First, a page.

Stagecoach (1939) Director: John Ford
Stagecoach brought about a revival in the Western genre, which had largely fallen out of favor in the late ’20s and ’30s. The Western is a mythic depiction of the Western country and prairie, a largely historically untrue heroic story of courage and goodness in an amoral land of savages and wilderness. It reaffirms the American cultural mythology of hard work and rugged individualism. In the late ’20s, after the end of the silent era, Westerns had lost popularity as a flood of “B Pictures” came in and brought about a kind of cheapness to the Western genre. John Ford’s previous silent Western was 3 Bad Men in 1926 (he also made the notable The Iron Horse in 1924). He didn’t return to making Westerns until he made Stagecoach in 1939.
The plot of the film is based on a short story called “The Stage to Lordsburg” by Ernest Haycox, an American Western writer. Ford purchased the rights to the story shortly after its magazine publication in 1937. It tells the story of a group of strangers in the 1880s who each board a stagecoach for a dangerous trip from Tonto, Arizona to Lordsburg, New Mexico. The tight narrative keeps the Chaucerian purpose from wandering too far. Two riders (one a Cheyenne) approach an army camp from out of the vast and desolate terrain of Arizona/New Mexico. A telegraph arrives with only one word: “Geronimo,” the vicious Apache warlord. The scene casts a dark shadow over the film. Each character plays a classic Western trope, an archetype we think we understand, but in Stagecoach, not everything is as it seems. Each character has considerably greater depth than initial impressions allow. The rugged outlaw “Ringo the Kid” only ever killed to defend his family, the high society woman who gives birth to a child that the prostitute ends up being the best caregiver for, the shady gambler is actually descended from a high-class Southern family, the drunkard who is a doctor who winds up sobering up to deliver a baby and stand up to the Kid’s enemies; the pillar of the community banker winds up being an untrustworthy thief; the hard-nosed marshal changes his tune at the end of the film with the doctor by letting Ringo escape to his ranch in the name of true love.
The film is a vision of a unified America – in which Americans of all classes and backgrounds with differing perspectives on the Civil War or morality – can join together against a common enemy and reach their destination. All characters are complex, none are above ill-repute. They are all a part of civilization with different reasons for embarking on the journey. It is a film of redemption, told by reframing the heroes of the Western genre. In the end, the U.S. cavalry overcomes their duty to return to Tonto and they rescue the stagecoach from impending doom against attacking Apaches, bolstering the American value of the “greater good” (i.e. the cavalry managed to overcome their social demands and limiting bureaucracy to defend those in need). Ringo kills his enemies in Lordsburg, and he is freed by the marshal with the doctor so that he may settle down with his paramour, the call-girl turned caregiving wife, while the banker is arrested for thievery. As Ringo rides off into the sunset, the doc says: “Well they’re saved from the blessings of civilization.” In the end, only the timid salesman, whose name no one seems to remember (“Peacock”), is shot by an Apache arrow, and Hatfield, the son of a former Confederate judge is killed (moments before he attempted to mercy kill the high-class lady with his final bullet, thus sparing her of torture by the Indians). This notion of chivalry is another common theme in the film – each of the characters (men of all persuasions) greatly avow and respect chivalry toward women, the Confederate toward the high-class woman, and the outlaw for the prostitute.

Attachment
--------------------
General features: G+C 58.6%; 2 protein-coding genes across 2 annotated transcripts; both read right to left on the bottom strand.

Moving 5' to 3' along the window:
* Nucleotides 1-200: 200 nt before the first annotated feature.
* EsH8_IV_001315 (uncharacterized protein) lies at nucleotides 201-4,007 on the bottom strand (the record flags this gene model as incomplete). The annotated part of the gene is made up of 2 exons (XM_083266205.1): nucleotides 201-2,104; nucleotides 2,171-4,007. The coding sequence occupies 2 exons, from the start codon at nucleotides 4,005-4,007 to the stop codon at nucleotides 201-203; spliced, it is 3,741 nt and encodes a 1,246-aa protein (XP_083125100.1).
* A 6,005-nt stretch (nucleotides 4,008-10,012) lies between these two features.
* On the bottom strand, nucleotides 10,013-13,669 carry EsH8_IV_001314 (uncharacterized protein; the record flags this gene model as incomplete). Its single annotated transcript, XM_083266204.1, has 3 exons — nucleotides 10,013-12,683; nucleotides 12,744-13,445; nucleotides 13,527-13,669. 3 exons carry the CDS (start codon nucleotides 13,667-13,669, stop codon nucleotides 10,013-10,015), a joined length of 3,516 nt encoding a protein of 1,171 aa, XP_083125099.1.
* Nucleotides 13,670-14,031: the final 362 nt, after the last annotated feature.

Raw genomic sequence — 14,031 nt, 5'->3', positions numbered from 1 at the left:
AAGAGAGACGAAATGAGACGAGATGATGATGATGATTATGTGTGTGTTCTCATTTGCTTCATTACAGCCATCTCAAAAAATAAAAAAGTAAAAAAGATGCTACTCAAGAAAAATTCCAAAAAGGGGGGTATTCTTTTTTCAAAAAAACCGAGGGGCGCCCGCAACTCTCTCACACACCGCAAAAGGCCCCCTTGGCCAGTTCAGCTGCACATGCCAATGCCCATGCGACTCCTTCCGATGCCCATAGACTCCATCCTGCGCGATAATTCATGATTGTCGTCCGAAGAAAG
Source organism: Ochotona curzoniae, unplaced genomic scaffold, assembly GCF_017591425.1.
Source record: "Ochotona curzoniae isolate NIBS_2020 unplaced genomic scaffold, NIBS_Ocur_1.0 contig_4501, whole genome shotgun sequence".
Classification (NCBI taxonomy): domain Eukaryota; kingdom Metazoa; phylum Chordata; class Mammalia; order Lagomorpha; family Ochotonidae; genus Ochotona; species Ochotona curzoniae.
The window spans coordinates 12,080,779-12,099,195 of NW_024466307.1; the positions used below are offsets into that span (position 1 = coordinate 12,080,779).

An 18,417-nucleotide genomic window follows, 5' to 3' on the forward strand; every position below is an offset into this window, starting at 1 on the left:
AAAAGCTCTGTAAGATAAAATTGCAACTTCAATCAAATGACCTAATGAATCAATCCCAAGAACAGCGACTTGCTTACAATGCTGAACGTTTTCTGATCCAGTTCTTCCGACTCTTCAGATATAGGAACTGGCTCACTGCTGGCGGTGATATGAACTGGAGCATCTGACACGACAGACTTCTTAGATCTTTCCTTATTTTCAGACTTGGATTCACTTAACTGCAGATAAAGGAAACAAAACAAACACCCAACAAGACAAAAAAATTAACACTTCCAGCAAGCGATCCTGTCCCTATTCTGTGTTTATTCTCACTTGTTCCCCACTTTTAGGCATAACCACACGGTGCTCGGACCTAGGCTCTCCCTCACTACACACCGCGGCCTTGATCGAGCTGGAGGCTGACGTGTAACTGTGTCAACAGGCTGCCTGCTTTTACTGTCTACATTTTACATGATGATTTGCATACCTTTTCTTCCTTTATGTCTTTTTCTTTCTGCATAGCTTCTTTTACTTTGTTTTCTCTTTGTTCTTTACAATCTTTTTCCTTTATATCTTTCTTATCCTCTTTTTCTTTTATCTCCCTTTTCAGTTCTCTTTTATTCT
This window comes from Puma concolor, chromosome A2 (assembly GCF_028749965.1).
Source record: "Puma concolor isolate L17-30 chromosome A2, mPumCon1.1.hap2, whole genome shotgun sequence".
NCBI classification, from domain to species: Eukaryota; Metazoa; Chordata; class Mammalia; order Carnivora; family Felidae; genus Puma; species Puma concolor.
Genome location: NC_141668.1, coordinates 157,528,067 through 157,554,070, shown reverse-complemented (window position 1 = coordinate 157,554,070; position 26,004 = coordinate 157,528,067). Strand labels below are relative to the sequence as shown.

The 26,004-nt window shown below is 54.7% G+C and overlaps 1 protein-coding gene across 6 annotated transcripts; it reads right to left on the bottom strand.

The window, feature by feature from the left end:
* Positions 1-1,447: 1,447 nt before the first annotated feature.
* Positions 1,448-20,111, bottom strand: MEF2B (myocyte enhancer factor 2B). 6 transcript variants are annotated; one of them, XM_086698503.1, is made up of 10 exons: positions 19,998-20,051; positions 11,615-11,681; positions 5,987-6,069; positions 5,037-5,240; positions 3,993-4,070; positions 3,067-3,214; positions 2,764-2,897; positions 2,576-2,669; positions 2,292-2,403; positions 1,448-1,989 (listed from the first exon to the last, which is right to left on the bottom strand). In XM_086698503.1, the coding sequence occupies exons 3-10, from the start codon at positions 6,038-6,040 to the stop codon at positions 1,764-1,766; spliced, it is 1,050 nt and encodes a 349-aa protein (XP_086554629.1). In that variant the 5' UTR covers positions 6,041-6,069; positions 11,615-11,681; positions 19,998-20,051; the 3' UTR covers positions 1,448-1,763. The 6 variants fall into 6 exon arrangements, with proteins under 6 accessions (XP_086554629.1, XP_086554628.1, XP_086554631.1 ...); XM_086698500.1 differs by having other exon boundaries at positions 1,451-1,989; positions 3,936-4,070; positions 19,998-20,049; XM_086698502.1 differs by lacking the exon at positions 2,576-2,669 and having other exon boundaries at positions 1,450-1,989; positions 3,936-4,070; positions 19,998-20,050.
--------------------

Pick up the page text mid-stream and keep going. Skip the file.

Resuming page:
It was the first of many films shot by Ford in the “Monument Valley” in Arizona, close to the border with Utah. Ford had a difficult time re-introducing the “Western” genre which had gone out of fashion in the ’30s, and he was obstinate in his demand that John Wayne play the lead, who was largely unknown at the time despite acting in other movies. It was a request that Ford’s producers were not fond of. He also requested Claire Trevor, who was paid nearly five times as much as John Wayne for the film. Ford followed Stagecoach with Young Mr. Lincoln, also released in 1939, as well as The Grapes of Wrath in 1940 (read my review of the film here) and How Green Was My Valley in 1941 (read my review of the film here).
Stagecoach is surely one of the greatest movies ever made (a tag that can be given to a number of films made in the year 1939). Orson Welles claimed it was a textbook-perfect film. He preferred the “old masters” meaning John Ford, John Ford, John Ford. Ford’s style was simple, moving the camera sparingly, shooting only what was necessary. Dialogue is limited in the film, as Ford prefers to let the action tell the story, with long shots of panning the camera, or extended shots of actors’ faces. Gordon Douglas attempted an inferior remake of the film in the ’60s.